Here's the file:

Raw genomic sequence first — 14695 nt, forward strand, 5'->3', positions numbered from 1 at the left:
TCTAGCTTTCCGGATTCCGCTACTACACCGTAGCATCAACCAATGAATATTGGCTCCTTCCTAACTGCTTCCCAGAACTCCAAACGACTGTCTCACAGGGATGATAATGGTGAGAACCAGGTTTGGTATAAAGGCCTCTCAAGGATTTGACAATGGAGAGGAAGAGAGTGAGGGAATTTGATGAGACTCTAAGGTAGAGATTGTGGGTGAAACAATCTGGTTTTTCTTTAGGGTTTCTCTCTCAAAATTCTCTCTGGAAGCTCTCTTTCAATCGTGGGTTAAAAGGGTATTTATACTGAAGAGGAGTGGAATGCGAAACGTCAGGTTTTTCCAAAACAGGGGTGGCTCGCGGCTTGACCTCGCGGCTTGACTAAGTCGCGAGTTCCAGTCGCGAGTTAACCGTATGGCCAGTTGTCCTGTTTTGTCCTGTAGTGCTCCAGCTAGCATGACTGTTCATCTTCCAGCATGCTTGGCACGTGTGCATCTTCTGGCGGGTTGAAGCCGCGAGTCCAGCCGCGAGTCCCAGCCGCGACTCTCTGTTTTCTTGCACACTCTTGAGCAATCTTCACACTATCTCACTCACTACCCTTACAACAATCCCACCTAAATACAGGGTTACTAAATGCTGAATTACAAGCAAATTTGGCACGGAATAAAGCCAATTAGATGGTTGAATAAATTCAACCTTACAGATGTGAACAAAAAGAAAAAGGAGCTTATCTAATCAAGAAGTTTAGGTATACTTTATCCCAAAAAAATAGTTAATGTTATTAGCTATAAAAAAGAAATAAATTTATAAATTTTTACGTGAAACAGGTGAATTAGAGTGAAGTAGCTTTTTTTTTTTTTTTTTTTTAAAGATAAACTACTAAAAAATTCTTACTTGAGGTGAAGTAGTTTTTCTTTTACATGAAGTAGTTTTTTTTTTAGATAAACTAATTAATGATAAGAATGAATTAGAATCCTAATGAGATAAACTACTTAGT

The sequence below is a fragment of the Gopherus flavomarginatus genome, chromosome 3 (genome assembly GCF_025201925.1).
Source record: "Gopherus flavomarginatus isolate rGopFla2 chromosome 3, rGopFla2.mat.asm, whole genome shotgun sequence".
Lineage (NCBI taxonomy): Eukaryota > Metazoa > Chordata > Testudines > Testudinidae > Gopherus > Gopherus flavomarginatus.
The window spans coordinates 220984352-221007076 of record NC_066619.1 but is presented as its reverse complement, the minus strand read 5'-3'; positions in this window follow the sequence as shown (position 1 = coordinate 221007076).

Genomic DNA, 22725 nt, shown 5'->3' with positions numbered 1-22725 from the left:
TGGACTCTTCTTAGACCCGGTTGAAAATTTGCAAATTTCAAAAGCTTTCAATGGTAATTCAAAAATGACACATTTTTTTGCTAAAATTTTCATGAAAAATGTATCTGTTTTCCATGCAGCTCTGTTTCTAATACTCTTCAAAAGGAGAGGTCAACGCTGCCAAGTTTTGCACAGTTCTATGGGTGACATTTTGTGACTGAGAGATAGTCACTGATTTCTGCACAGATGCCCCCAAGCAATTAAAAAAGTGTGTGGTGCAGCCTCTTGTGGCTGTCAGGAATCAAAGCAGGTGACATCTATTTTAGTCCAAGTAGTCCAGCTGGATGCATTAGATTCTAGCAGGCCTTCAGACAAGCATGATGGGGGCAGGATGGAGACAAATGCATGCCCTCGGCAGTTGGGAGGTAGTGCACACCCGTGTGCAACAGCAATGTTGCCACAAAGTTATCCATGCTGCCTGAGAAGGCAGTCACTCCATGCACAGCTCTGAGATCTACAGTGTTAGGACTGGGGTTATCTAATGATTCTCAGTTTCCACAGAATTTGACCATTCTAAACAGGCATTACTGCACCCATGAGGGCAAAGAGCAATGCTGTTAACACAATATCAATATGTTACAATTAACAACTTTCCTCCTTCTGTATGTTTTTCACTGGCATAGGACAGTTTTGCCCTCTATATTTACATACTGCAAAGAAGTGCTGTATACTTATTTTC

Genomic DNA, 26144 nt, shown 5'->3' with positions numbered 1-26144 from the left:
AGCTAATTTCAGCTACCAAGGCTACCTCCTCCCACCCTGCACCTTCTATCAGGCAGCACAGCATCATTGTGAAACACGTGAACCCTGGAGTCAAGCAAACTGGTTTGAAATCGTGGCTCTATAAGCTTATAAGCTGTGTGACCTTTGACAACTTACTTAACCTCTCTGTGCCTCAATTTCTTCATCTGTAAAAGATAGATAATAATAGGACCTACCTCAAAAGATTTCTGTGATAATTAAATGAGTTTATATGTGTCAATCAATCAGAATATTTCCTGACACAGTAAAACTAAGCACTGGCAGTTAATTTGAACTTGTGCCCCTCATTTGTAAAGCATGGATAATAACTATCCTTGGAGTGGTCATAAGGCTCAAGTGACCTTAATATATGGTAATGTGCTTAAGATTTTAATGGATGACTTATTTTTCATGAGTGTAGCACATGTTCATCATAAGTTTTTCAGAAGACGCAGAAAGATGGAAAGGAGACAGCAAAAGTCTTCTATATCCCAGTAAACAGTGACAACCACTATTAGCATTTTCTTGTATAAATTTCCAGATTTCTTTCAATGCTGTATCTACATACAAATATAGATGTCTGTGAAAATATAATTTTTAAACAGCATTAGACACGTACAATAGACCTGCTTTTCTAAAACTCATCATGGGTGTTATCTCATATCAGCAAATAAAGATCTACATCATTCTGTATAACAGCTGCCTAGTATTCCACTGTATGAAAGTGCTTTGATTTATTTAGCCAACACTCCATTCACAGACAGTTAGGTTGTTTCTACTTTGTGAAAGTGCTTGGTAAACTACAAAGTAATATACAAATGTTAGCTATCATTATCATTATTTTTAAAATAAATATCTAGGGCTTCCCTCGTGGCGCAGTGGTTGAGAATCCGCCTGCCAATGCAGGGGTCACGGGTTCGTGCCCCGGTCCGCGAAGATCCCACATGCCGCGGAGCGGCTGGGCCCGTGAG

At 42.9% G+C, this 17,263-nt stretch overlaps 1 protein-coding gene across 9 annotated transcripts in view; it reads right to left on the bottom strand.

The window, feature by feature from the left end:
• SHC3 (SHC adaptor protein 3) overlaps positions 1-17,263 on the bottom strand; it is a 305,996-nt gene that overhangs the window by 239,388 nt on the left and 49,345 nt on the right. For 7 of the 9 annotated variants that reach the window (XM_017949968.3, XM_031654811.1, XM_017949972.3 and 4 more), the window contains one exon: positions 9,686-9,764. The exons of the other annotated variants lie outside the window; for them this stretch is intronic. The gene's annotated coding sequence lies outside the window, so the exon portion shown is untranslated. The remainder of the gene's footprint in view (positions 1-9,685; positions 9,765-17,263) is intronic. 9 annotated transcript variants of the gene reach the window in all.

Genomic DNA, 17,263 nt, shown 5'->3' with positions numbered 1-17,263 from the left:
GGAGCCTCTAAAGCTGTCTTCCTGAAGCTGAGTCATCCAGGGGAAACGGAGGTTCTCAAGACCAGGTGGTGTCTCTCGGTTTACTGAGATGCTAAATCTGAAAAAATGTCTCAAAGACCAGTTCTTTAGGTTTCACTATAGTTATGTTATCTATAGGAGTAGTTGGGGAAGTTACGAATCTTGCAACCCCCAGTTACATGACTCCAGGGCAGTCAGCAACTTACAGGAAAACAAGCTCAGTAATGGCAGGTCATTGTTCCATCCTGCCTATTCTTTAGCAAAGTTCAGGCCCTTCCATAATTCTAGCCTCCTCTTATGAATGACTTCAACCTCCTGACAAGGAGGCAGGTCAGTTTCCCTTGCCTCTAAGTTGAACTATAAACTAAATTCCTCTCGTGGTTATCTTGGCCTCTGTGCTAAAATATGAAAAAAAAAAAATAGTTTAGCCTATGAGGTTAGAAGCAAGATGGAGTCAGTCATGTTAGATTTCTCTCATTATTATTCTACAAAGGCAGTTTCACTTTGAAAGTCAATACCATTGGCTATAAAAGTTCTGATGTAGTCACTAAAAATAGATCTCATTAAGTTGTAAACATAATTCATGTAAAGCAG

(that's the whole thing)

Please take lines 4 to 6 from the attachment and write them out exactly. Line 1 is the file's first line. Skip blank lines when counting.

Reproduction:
Source record: "Gopherus flavomarginatus isolate rGopFla2 chromosome 3, rGopFla2.mat.asm, whole genome shotgun sequence".
Lineage (NCBI taxonomy): Eukaryota > Metazoa > Chordata > Testudines > Testudinidae > Gopherus > Gopherus flavomarginatus.
The window spans coordinates 220984352-221007076 of record NC_066619.1 but is presented as its reverse complement, the minus strand read 5'-3'; positions in this window follow the sequence as shown (position 1 = coordinate 221007076).